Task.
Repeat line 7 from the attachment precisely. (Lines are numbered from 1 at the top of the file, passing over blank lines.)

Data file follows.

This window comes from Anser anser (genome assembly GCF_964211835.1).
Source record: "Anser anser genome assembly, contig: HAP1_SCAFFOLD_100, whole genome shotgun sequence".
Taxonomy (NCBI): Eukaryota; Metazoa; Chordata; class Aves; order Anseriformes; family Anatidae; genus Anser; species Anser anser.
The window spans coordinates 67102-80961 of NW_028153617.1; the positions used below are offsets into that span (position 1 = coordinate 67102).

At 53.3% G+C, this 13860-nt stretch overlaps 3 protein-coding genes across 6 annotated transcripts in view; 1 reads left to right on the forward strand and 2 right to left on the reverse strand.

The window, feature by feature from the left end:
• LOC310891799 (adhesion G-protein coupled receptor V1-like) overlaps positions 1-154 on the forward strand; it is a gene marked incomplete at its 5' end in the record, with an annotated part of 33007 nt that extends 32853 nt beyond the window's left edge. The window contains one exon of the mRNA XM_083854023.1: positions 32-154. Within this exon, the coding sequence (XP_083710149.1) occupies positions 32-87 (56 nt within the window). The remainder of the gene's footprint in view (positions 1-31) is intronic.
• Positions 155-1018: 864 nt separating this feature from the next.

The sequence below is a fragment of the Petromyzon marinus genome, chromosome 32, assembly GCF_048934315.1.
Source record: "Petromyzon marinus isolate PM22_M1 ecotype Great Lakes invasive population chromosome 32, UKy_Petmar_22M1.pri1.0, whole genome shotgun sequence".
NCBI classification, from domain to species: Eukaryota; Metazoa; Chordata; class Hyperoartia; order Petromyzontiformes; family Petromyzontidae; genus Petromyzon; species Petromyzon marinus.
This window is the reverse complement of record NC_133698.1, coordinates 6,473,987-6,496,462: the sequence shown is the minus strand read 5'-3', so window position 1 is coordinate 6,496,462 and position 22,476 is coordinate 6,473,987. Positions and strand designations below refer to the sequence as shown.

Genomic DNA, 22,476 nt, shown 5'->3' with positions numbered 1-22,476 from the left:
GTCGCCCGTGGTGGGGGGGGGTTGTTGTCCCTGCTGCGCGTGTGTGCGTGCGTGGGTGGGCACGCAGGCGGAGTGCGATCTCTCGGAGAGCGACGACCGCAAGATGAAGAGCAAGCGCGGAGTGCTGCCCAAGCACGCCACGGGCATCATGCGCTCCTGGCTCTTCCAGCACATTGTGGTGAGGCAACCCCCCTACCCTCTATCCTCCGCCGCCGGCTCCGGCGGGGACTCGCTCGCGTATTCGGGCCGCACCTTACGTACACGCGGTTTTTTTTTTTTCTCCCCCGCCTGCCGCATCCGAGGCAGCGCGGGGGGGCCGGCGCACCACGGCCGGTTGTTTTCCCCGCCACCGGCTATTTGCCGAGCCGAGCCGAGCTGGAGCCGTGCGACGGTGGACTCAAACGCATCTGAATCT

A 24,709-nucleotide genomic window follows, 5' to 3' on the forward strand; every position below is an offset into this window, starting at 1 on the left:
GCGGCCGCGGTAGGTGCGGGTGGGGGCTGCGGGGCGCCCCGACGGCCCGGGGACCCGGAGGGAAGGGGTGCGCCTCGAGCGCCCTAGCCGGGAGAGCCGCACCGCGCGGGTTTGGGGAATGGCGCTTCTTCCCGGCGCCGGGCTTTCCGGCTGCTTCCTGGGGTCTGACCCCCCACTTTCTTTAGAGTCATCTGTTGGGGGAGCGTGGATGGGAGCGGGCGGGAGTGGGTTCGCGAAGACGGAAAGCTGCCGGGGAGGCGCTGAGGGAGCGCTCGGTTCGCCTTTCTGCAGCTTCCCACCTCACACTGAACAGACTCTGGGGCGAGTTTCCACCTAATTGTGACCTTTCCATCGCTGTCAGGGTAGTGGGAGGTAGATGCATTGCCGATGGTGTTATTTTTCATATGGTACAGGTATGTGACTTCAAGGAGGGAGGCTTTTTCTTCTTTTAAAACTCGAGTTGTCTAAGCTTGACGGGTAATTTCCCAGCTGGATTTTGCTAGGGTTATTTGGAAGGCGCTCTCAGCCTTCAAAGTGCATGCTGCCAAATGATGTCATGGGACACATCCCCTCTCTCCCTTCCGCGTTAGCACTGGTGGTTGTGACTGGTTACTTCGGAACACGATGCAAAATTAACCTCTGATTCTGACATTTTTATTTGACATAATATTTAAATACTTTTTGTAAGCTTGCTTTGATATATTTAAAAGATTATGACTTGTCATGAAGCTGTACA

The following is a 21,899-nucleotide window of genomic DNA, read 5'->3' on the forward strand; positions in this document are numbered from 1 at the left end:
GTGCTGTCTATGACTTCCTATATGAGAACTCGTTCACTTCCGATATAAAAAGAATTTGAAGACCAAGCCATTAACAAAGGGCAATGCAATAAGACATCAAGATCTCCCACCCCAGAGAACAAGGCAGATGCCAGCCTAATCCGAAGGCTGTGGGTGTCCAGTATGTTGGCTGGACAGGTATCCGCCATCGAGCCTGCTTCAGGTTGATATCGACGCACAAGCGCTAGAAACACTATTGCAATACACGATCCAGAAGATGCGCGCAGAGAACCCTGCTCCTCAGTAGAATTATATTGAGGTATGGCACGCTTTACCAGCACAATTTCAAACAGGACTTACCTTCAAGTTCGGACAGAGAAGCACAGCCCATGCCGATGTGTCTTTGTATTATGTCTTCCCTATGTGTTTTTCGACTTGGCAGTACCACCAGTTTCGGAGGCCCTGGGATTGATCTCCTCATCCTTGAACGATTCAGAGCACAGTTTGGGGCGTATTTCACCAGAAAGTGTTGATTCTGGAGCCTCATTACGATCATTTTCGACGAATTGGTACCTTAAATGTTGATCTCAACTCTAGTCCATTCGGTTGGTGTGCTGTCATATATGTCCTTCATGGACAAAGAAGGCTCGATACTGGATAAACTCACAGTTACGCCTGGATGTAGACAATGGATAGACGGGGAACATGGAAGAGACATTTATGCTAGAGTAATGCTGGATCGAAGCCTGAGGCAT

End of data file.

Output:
• LOC310891799 (adhesion G-protein coupled receptor V1-like) overlaps positions 1-154 on the forward strand; it is a gene marked incomplete at its 5' end in the record, with an annotated part of 33007 nt that extends 32853 nt beyond the window's left edge. The window contains one exon of the mRNA XM_083854023.1: positions 32-154. Within this exon, the coding sequence (XP_083710149.1) occupies positions 32-87 (56 nt within the window). The remainder of the gene's footprint in view (positions 1-31) is intronic.